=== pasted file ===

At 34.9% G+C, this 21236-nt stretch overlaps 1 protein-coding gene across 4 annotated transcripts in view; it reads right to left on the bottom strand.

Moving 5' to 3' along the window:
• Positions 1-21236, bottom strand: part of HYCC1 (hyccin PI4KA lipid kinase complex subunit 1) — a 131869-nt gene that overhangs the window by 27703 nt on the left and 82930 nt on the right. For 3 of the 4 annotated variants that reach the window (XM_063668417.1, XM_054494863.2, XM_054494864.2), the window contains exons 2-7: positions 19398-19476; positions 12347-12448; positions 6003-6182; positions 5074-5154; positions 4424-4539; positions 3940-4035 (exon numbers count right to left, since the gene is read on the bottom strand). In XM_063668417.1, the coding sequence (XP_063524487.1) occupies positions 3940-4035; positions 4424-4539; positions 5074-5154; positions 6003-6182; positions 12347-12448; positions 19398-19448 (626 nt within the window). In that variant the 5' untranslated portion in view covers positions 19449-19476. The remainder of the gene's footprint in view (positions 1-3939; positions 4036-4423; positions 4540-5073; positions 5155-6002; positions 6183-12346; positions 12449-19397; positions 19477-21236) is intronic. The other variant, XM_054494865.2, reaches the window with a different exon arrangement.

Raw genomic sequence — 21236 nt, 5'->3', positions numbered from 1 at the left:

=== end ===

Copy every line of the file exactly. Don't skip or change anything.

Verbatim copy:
At 34.9% G+C, this 21236-nt stretch overlaps 1 protein-coding gene across 4 annotated transcripts in view; it reads right to left on the bottom strand.

Moving 5' to 3' along the window:
• Positions 1-21236, bottom strand: part of HYCC1 (hyccin PI4KA lipid kinase complex subunit 1) — a 131869-nt gene that overhangs the window by 27703 nt on the left and 82930 nt on the right. For 3 of the 4 annotated variants that reach the window (XM_063668417.1, XM_054494863.2, XM_054494864.2), the window contains exons 2-7: positions 19398-19476; positions 12347-12448; positions 6003-6182; positions 5074-5154; positions 4424-4539; positions 3940-4035 (exon numbers count right to left, since the gene is read on the bottom strand). In XM_063668417.1, the coding sequence (XP_063524487.1) occupies positions 3940-4035; positions 4424-4539; positions 5074-5154; positions 6003-6182; positions 12347-12448; positions 19398-19448 (626 nt within the window). In that variant the 5' untranslated portion in view covers positions 19449-19476. The remainder of the gene's footprint in view (positions 1-3939; positions 4036-4423; positions 4540-5073; positions 5155-6002; positions 6183-12346; positions 12449-19397; positions 19477-21236) is intronic. The other variant, XM_054494865.2, reaches the window with a different exon arrangement.

Raw genomic sequence — 21236 nt, 5'->3', positions numbered from 1 at the left: